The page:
Worship Service, February 28, 2021 “Bearing the Cross Doesn’t Mean Beating Yourself Up”
Join Holy Trinity church members and Pastor Erik
on February 28, 2021 via YouTube
The message “Bearing the Cross Doesn’t Mean Beating Yourself Up” by Pastor Erik can be heard during HTLC Virtual Worship Service.
“Bearing the Cross Doesn’t Mean Beating Yourself Up” Mark 8:31-38
The term “bearing your cross” is a phrase sometimes used in our culture to describe an on-going hardship that a person might have to deal with. In certain circumstances this phrase can come off as a casual or almost sarcastic way of dismissing criticism or concern. For example, if someone told you your handwriting was really messy you might acknowledge it then respond with, “Oh, well, I guess it’s just my cross to bear.” This use of the phrase dismisses what the symbol of cross really means and almost reduces it to a kind of excuse.
Using the term in a more seriously manner, however, can also perhaps distort what the cross was about. Some people might use this term as a way of resigning themselves to a difficult situation. They might respond to a problematic relationship with a friend or struggles with a chronic illness as “just a cross they have to bear.” Others might use this phrase as a response to someone who is in a hard situation and are wondering why it is happening. They might say to the person, “It sounds like that is a cross you are just going to have to bear.”
While the phrase may be helpful on a certain level, I think on another level it can be harmful. It can be helpful by allowing us to accept the circumstance we are in, but it can also be a way of beating ourselves up, which can actually make us feel worse. It can be used as a way to make it sound like God wants us to suffer. It can be used to prevent people from making a change or keeping them in their place, as if that life situation they are in is just the way it is, and they cannot do anything about it.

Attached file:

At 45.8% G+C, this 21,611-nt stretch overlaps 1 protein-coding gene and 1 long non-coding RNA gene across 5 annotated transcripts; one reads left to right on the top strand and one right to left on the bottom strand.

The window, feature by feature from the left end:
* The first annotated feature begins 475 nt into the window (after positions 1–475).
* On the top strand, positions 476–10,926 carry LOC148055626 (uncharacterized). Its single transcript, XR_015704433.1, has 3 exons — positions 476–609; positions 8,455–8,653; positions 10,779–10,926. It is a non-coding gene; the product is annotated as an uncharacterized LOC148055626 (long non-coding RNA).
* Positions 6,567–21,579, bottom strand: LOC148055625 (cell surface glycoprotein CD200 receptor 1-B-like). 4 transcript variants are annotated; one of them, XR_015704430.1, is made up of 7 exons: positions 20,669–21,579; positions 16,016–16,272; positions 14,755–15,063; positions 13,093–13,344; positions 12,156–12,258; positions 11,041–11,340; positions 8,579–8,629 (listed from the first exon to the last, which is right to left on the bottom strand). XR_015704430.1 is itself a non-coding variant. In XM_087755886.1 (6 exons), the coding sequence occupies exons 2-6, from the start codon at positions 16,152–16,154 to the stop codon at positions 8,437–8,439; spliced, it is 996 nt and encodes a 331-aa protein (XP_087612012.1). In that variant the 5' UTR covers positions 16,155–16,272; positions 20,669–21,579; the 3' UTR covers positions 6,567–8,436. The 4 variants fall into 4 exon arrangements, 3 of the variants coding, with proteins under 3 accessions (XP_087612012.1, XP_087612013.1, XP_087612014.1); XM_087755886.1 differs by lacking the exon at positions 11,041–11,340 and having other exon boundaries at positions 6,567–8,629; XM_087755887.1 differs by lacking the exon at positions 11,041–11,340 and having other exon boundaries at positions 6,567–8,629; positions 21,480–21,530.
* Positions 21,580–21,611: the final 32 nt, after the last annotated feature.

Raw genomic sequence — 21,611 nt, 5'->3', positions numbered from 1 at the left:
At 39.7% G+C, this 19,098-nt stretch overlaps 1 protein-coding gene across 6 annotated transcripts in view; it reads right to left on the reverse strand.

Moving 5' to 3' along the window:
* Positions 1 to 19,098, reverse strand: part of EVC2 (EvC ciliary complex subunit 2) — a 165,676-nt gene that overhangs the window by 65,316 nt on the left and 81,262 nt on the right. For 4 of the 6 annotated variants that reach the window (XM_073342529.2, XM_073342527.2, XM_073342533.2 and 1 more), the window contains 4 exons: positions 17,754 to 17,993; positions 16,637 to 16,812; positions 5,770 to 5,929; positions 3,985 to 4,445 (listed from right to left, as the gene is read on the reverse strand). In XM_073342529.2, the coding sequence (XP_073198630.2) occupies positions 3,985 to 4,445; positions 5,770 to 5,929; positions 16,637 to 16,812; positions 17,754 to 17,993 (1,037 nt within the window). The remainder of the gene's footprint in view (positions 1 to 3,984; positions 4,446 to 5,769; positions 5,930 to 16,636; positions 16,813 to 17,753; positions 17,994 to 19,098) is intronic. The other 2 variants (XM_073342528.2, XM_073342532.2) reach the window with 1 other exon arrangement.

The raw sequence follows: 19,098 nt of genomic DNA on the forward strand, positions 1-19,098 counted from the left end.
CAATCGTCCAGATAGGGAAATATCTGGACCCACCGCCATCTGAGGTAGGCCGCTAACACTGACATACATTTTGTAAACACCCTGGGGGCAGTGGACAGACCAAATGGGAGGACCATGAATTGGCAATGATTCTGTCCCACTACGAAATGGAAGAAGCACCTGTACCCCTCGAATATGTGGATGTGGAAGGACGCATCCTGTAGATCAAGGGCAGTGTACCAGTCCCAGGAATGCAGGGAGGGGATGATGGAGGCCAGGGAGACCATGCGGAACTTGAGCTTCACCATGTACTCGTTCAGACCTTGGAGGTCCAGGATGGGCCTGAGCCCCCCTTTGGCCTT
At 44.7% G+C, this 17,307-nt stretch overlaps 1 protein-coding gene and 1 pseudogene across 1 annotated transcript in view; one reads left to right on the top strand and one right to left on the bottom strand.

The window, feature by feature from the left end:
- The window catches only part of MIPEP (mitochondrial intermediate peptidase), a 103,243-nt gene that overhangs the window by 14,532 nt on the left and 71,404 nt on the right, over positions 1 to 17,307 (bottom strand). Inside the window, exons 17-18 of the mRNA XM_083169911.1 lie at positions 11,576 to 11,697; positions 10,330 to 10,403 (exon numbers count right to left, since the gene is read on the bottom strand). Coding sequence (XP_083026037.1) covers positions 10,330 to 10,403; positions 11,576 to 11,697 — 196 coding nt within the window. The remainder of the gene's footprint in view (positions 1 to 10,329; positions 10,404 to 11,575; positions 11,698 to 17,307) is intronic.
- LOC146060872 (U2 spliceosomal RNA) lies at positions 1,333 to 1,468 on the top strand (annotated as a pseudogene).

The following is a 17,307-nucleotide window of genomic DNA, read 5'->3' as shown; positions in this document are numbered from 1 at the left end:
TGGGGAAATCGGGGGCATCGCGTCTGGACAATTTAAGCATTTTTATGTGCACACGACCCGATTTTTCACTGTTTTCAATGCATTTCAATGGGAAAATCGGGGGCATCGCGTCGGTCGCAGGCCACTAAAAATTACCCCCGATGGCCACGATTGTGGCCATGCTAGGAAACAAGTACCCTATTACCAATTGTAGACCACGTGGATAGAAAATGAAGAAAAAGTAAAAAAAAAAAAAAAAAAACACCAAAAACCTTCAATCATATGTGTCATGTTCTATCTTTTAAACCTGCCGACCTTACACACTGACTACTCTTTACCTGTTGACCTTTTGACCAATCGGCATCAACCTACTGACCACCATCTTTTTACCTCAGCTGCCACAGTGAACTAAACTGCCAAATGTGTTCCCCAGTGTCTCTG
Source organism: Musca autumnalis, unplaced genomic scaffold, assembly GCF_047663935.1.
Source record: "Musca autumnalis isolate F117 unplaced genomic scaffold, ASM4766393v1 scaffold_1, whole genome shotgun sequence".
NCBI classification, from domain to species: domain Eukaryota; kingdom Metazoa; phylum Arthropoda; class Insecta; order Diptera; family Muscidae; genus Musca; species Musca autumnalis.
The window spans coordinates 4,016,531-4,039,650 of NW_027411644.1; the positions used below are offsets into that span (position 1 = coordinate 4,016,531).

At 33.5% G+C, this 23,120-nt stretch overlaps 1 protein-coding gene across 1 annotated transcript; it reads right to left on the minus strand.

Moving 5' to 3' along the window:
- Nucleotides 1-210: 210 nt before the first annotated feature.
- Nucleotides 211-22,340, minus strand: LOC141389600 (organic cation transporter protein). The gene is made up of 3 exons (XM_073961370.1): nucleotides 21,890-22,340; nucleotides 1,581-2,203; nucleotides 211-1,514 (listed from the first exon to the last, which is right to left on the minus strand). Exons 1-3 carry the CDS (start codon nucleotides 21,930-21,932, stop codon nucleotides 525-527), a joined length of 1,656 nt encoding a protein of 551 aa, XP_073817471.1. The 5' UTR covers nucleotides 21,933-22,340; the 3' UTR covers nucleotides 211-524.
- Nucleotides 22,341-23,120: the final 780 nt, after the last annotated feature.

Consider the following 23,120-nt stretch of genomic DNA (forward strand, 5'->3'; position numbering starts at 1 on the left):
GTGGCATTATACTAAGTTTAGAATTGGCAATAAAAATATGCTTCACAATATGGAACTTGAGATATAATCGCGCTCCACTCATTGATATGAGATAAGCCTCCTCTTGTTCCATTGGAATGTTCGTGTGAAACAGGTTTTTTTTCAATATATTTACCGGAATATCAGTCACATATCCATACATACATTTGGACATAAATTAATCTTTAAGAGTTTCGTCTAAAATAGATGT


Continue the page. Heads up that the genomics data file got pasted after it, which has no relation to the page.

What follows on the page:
This phrase partly comes from the passage of Scripture we heard this morning in the Gospel of Mark. We heard Jesus say, “if any want to become my followers let them deny themselves and take up their cross and follow me. For those who want to save their life will lose it, and those who lose their life for my sake, and for the sake of the gospel, will save it.” (Mark 8:34-35) Denying yourself, taking up your cross, and giving of your life, all make it sound like suffering is something you are supposed to do as a Christian.